Moves to hold Saudi Crown Prince Mohammed bin Salman (MBS) accountable for Washington Post journalist Jamal Khashoggi’s death are gathering momentum in the U.S. Congress.
A group of Senators emerged from a classified briefing with CIA Director Gina Haspel convinced that Saudi Crown Prince Mohammed bin Salman was complicit in the murder of Khashoggi, who disappeared after a visit to the Saudi consulate in Istanbul on October 2.
The Saudi government had confirmed that Khashoggi had died after an altercation at the consulate. The U.S. sanctioned 17 Saudi agents in connection with the murder but the administration has been at odds with the CIA, which reportedly concluded that Khashoggi’s death was ordered by MBS, as Prince Mohammed is widely known. “If he were in front of a jury, he would be convicted of murder in about 30 minutes,” Republican Senator Bob Corker said on Tuesday. “There’s not a smoking gun, there’s a smoking saw,” Lindsey Graham, Republican Senator from South Carolina, said. Khashoggi’s body was reportedly dismembered using a bone saw wielded by a forensic scientist who had allegedly flown in to Istanbul for that purpose.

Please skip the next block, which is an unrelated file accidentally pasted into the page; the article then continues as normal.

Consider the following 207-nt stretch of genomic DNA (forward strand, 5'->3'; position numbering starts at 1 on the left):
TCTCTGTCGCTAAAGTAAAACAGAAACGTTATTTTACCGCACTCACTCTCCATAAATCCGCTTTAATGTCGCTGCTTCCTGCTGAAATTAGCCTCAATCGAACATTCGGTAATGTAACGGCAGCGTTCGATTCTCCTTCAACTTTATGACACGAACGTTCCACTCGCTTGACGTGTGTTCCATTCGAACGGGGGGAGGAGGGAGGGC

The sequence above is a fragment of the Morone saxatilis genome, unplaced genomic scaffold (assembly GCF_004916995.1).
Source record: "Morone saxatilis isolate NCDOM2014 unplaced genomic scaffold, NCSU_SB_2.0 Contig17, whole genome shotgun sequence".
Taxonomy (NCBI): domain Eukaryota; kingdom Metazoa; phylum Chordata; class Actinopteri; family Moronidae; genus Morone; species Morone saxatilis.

Last week, the Senate, in a strong rebuke to the administration, had voted to move forward a resolution calling for an end to American support to the Saudi Arabia-led war in Yemen.
It is unclear what the next steps will be — a full withdrawal of U.S. involvement in Yemen or punishing the Prince in some other way or another option — as the U.S. tries to balance its relationship with Saudi Arabia, a key arms buyer and military ally, and its image as an upholder of human rights around the world. “Now the question is how do you separate the Saudi Crown Prince and his group from the nation itself? That might be the real policy question,” Republican Senator Richard Shelby, who heads the Senate Appropriations Committee said.
The White House said on Tuesday that it would send Defense Secretary Jim Mattis and Secretary of State Mike Pompeo to brief the House of Representatives next week.